Chinese textile exporter spends $120m on giant NSW cotton farm
One of Asia’s biggest textile manufacturers and exporters, China-based Jinsheng Textiles, has paid around $120 million for Gundaline Station, a massive irrigated cotton farm near Darlington Point in the NSW Riverina.
The deal is the second $100 million-plus farming transaction involving offshore investors this year, highlighting the global appeal of prime Australian farmland.
Earlier this month, Victorian-based Excel Farms, backed by Canadian investment firm Fiera Comox, snapped up an 8554-hectare mixed-farming enterprise Cherylton Farms near Kojonup in WA’s Great Southern Region for more than $100 million.
Privately-owned Jinsheng is based in the textile city of Keqiao, south of Shaoxing in China’s north-eastern Zhejiang province.
According to its website, the company supplies suit and other garment fabrics to manufacturers across Asia (including Australia), Europe, Russia, North and South America, as well as to the domestic China market.
While selling agents Danny Thomas and Elizabeth Doyle from real estate firm LAWD referred to the buyer only as an “international clothing manufacturer” property records show Gundaline was bought by interests associated with Jinsheng Textiles.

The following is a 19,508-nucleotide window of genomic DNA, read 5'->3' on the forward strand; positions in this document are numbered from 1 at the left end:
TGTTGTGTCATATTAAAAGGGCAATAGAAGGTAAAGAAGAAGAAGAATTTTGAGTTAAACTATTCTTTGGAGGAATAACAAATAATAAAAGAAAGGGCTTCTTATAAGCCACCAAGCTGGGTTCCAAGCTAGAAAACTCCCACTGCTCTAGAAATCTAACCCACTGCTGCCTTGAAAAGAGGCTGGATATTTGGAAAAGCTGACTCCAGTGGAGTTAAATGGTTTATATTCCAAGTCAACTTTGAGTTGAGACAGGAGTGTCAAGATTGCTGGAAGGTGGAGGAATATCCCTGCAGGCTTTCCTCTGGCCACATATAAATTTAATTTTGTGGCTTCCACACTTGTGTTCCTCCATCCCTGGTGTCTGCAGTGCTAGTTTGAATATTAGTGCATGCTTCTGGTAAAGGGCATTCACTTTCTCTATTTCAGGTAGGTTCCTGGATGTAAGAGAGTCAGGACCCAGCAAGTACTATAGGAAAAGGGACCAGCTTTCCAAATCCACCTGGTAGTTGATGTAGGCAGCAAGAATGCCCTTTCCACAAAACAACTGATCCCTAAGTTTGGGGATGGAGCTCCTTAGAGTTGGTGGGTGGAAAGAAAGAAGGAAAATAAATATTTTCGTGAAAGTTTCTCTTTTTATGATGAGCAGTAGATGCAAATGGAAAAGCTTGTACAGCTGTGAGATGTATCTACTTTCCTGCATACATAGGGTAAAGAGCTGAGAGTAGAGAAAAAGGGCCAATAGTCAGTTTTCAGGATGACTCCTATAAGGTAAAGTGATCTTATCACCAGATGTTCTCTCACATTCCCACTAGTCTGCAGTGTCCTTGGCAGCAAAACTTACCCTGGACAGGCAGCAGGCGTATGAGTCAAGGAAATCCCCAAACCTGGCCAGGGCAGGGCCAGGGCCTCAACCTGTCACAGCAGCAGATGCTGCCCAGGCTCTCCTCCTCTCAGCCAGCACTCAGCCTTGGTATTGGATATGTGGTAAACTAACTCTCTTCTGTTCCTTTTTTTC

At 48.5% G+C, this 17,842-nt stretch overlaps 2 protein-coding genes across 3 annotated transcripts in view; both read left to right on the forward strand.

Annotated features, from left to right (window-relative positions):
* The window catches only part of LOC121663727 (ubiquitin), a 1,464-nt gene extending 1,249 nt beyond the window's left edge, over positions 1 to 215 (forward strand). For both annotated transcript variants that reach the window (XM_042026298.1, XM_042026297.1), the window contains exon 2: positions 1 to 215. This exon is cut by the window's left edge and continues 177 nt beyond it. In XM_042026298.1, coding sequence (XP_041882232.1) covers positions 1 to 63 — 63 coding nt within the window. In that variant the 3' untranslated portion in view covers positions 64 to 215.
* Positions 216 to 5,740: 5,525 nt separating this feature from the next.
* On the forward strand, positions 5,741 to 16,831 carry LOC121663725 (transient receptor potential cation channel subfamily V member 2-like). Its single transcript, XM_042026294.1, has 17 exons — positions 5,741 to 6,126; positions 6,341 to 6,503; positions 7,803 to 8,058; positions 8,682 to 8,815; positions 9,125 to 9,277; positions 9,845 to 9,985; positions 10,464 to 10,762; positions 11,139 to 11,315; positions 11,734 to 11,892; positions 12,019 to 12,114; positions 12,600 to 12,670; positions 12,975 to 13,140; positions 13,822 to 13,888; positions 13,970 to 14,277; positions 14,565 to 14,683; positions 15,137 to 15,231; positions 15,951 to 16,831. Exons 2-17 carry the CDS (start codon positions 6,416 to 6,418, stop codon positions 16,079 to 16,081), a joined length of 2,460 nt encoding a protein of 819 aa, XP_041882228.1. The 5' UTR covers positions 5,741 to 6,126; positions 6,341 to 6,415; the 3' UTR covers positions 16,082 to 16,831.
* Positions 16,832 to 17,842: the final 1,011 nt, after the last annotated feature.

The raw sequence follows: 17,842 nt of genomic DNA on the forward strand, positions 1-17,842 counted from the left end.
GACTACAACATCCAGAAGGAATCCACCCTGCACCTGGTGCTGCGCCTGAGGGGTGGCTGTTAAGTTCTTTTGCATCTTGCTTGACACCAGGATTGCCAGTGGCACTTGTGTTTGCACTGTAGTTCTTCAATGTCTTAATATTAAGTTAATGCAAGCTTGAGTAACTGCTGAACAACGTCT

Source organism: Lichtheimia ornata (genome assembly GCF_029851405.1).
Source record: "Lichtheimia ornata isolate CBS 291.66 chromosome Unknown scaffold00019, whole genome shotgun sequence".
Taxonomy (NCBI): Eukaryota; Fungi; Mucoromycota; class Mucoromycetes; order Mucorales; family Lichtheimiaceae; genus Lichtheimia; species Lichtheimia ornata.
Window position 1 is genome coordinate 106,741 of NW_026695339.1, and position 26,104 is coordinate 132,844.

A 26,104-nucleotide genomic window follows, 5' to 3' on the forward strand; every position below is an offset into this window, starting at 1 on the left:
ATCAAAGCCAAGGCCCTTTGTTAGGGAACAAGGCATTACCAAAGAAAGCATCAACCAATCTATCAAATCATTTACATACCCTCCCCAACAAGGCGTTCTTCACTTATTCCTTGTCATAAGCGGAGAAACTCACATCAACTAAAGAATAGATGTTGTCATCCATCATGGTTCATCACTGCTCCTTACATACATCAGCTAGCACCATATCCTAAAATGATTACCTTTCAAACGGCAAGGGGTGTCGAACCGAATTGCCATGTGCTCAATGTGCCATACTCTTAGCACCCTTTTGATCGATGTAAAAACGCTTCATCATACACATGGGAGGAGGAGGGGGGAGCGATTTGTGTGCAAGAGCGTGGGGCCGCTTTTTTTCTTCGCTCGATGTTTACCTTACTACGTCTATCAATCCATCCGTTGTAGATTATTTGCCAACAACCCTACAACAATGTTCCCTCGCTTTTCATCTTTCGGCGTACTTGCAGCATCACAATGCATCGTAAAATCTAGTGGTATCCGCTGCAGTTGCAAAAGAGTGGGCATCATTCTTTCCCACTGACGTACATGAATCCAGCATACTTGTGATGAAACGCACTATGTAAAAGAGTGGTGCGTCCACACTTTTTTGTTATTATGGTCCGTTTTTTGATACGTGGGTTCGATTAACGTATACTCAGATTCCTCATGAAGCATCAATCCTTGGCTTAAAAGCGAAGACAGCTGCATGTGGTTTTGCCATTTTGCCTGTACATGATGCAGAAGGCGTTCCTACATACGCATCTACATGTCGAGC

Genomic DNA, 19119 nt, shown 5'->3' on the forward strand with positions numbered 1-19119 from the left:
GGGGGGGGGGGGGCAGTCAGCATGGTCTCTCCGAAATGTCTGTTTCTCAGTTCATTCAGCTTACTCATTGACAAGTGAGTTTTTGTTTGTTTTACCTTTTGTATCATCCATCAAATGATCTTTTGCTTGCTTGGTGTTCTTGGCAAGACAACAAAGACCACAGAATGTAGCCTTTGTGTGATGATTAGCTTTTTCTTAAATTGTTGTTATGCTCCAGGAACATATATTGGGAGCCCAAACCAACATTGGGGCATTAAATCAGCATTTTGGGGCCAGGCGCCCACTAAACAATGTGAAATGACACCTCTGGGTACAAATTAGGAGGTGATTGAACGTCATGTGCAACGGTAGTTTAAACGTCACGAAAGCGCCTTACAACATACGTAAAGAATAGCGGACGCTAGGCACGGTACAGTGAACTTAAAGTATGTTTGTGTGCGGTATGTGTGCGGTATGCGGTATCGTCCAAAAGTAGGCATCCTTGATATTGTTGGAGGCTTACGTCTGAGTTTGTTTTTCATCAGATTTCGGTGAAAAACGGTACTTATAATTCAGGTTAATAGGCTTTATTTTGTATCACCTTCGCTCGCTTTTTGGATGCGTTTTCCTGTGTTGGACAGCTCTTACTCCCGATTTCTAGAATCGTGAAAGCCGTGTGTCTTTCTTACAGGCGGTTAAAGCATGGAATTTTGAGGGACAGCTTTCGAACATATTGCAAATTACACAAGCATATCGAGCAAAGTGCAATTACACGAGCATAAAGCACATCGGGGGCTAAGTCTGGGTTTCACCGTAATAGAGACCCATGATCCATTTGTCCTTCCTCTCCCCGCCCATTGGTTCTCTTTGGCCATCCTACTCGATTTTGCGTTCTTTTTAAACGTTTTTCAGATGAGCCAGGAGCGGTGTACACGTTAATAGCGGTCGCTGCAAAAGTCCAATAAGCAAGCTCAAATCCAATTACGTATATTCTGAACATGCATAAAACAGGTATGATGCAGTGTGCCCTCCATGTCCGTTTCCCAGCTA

Gundaline spans around 14,916-ha at Carrathool in the Murrumbidgee Irrigation Area. Of this almost half – 6000ha –is developed to flood irrigation, with the balance comprising dryland cropping and grazing. Included in the sale were significant water entitlements.
The property was offloaded by Dutch-based Optifarm, a fund backed by high net worth European investors. Optifarm acquired Gundaline for about $65 million in 2018 after it was offered for sale by Southern Ag, a locally managed fund backed by local and overseas investors including former ASX-listed fund manager Blue Sky, Dutch government pension fund ABP and Singapore-based asset manager Duxton.
Southern Ag purchased Gundaline for around $25 million in 2014 from Financial Review Rich Lister John Kahlbetzer’s Twynam Group – Australia’s largest cotton grower.
With its sale to Jinsheng Textiles, Optifarm joined the likes of billionaire cattle barons Gina Rinehart and Brett Blundy, cashing in on sky-high Australian farmland values.
Mr Thomas (whose LAWD colleague Simon Wilkinson negotiated the sale of Cherylton Farms) said demand for premium Australian farmland was being fuelled by high commodity prices, and a favourable exchange rate.
“With the Australian dollar at sub $US0.70 our properties are very attractive to overseas buyers,” Mr Thomas said.
Veteran farm manager Andrew Parkes, whose Customised Farm Management has driven the expansion of Gundaline since taking over operations in 2014, said it was one of the first properties to achieve carbon-neutral accreditation for its cotton production.
“The new owners are keen to continue that and ensure the carbon footprint of the property is kept under control,” Mr Parkes said.
Original article: here